(AP Photo, J. Scott Applewhite, File)

Congressional Republicans are once again accusing the Obama administration of violating the Constitution.

This time, it has nothing to do with Obamacare and everything to do with the Web — specifically, a Commerce Department plan to shift some federal Internet responsibilities to a global nonprofit known as ICANN.

As part of the process, the United States risks giving away a form of federal property, according to GOP presidential contender Sen. Ted Cruz (Tex.) and other high-ranking Republicans, including Sen. Charles Grassley (Iowa) and Reps. Bob Goodlatte (Va.) and Darrell Issa (Calif.). Because only Congress is authorized to "transfer government property," the group says in a letter to the Government Accountability Office, President Obama's attempts to do so without lawmakers' permission amounts to a breach of constitutional law.

[What House members still don't get about control of the Internet]

The "property" Republicans are referring to is known as the root zone file, a part of the system that helps turn Web addresses into numbers that computers can understand. Management of the overall system has technically been the Commerce Department's responsibility. But for years, it's contracted that function out to ICANN, which under the transition would formally take over the job.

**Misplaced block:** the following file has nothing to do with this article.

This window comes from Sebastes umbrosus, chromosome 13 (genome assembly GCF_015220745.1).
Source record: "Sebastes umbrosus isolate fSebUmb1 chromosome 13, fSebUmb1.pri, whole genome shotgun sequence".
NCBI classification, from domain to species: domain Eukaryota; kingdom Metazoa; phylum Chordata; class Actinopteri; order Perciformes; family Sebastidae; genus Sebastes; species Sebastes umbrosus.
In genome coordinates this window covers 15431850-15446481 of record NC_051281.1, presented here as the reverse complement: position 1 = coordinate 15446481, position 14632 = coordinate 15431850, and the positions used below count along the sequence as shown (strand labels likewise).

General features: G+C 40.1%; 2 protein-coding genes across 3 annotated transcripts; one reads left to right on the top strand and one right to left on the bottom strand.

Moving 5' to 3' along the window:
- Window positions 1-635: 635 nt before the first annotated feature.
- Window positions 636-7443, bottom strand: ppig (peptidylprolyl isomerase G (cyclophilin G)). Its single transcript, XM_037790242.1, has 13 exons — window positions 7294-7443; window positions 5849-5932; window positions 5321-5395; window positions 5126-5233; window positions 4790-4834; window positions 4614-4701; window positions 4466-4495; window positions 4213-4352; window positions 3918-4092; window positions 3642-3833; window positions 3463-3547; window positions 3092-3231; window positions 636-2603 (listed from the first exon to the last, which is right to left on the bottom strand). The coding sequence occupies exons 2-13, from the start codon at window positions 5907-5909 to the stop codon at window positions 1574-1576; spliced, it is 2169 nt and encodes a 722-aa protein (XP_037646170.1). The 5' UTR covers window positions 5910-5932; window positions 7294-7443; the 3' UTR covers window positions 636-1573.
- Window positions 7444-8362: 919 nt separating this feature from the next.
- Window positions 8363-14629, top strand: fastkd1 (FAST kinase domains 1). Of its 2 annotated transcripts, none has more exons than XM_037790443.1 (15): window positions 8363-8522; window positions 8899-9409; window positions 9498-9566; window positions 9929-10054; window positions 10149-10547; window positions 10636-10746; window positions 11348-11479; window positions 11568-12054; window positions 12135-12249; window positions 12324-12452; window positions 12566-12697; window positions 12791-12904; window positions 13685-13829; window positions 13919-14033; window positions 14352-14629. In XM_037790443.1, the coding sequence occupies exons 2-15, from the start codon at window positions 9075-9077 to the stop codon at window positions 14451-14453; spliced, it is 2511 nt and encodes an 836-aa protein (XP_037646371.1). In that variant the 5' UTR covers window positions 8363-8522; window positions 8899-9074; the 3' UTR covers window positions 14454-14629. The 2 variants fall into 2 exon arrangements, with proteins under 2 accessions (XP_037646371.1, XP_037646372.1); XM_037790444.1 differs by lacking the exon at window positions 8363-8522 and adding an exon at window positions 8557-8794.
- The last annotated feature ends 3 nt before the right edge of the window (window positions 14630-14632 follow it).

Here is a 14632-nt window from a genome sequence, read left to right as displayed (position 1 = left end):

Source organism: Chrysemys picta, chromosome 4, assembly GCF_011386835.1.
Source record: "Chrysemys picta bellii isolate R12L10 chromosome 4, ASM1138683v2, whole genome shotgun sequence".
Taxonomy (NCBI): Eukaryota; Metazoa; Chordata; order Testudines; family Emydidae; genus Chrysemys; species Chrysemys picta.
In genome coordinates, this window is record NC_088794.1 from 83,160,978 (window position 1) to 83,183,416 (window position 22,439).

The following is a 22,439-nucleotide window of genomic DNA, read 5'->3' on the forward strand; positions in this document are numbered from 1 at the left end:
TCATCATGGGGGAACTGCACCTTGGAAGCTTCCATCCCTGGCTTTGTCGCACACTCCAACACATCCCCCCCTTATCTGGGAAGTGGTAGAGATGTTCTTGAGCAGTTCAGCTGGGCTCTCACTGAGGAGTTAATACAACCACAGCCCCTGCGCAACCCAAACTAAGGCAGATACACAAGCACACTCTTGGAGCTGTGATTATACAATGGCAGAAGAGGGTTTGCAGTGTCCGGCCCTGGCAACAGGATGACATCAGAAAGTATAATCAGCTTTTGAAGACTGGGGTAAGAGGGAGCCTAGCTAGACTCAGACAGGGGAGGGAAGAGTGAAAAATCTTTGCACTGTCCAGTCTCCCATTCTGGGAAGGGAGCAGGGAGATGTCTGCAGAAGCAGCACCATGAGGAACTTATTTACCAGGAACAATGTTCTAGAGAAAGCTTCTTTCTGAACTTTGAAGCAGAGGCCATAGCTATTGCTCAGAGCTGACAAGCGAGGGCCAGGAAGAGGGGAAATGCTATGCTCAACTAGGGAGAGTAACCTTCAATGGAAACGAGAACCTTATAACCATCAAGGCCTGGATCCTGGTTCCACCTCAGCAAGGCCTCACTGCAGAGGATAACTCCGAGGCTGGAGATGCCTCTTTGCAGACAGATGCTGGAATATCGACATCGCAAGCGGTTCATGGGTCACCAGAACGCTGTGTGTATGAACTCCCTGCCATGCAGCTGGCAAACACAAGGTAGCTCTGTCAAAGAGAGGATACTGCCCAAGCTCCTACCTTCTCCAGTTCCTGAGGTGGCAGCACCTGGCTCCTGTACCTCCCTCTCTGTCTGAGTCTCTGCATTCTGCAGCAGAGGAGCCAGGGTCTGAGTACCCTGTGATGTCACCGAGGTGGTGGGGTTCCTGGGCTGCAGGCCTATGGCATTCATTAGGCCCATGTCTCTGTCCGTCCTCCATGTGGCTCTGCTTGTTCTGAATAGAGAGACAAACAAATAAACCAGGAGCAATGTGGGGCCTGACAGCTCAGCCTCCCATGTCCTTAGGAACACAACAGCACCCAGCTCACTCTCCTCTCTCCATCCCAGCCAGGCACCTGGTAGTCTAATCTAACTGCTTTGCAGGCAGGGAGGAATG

Republicans have sought to block or delay the transition for months, arguing that it would give other members of ICANN, such as China or Russia, greater say in how the Internet should run. Ultimately, some lawmakers have said, rival nations could use this newfound influence to impose  their will on the Web and what consumers can see there.

That isn't quite how ICANN works, organization officials have said; government members have no decision-making authority and thus couldn't carry out what Republicans fear.

That hasn't stopped the GOP from trying to put the brakes on. In June, the House passed legislation that would require the Commerce Department, before moving ahead with its plan, to certify to Congress that the transition would uphold the Internet's security and openness. Cruz has sought to delay the transition by holding up the Senate's version of the House bill, known in both chambers as the Dotcom Act.

[Why Ted Cruz is holding up a crucial Internet policy bill]

The GOP's latest attempt to slow things down is, predictably, drawing fire from Democrats.

"This has been the fringe position from the far right," said Rep. Frank Pallone (N.J.), the top Democrat on the House Energy and Commerce Committee. "The Dotcom Act, though, represents a bipartisan consensus on the issue and the widely-accepted reading of the constitution. The bill had strong support in the House — passing by an overwhelming vote of 378 to 25."